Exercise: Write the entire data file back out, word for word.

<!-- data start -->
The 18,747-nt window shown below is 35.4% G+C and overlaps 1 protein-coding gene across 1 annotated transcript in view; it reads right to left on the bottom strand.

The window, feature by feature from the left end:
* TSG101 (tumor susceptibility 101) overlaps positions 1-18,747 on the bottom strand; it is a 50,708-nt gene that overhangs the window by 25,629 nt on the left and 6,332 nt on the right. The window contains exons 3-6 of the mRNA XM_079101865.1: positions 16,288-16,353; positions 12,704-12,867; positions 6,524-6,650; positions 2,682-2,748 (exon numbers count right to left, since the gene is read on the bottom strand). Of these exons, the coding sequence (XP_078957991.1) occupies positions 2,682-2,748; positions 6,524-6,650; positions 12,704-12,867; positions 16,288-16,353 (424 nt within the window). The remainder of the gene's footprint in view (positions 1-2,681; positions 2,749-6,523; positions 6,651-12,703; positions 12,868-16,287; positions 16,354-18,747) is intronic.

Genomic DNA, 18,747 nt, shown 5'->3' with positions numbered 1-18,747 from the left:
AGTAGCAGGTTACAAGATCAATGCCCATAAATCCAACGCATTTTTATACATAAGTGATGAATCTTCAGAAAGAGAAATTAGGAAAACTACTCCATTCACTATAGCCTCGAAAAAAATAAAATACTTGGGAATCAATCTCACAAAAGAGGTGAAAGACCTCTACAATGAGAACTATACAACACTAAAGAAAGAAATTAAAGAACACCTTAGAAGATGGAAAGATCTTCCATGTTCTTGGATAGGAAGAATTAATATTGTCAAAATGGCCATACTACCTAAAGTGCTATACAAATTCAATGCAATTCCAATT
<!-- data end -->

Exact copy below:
The 18,747-nt window shown below is 35.4% G+C and overlaps 1 protein-coding gene across 1 annotated transcript in view; it reads right to left on the bottom strand.

The window, feature by feature from the left end:
* TSG101 (tumor susceptibility 101) overlaps positions 1-18,747 on the bottom strand; it is a 50,708-nt gene that overhangs the window by 25,629 nt on the left and 6,332 nt on the right. The window contains exons 3-6 of the mRNA XM_079101865.1: positions 16,288-16,353; positions 12,704-12,867; positions 6,524-6,650; positions 2,682-2,748 (exon numbers count right to left, since the gene is read on the bottom strand). Of these exons, the coding sequence (XP_078957991.1) occupies positions 2,682-2,748; positions 6,524-6,650; positions 12,704-12,867; positions 16,288-16,353 (424 nt within the window). The remainder of the gene's footprint in view (positions 1-2,681; positions 2,749-6,523; positions 6,651-12,703; positions 12,868-16,287; positions 16,354-18,747) is intronic.

Genomic DNA, 18,747 nt, shown 5'->3' with positions numbered 1-18,747 from the left:
AGTAGCAGGTTACAAGATCAATGCCCATAAATCCAACGCATTTTTATACATAAGTGATGAATCTTCAGAAAGAGAAATTAGGAAAACTACTCCATTCACTATAGCCTCGAAAAAAATAAAATACTTGGGAATCAATCTCACAAAAGAGGTGAAAGACCTCTACAATGAGAACTATACAACACTAAAGAAAGAAATTAAAGAACACCTTAGAAGATGGAAAGATCTTCCATGTTCTTGGATAGGAAGAATTAATATTGTCAAAATGGCCATACTACCTAAAGTGCTATACAAATTCAATGCAATTCCAATT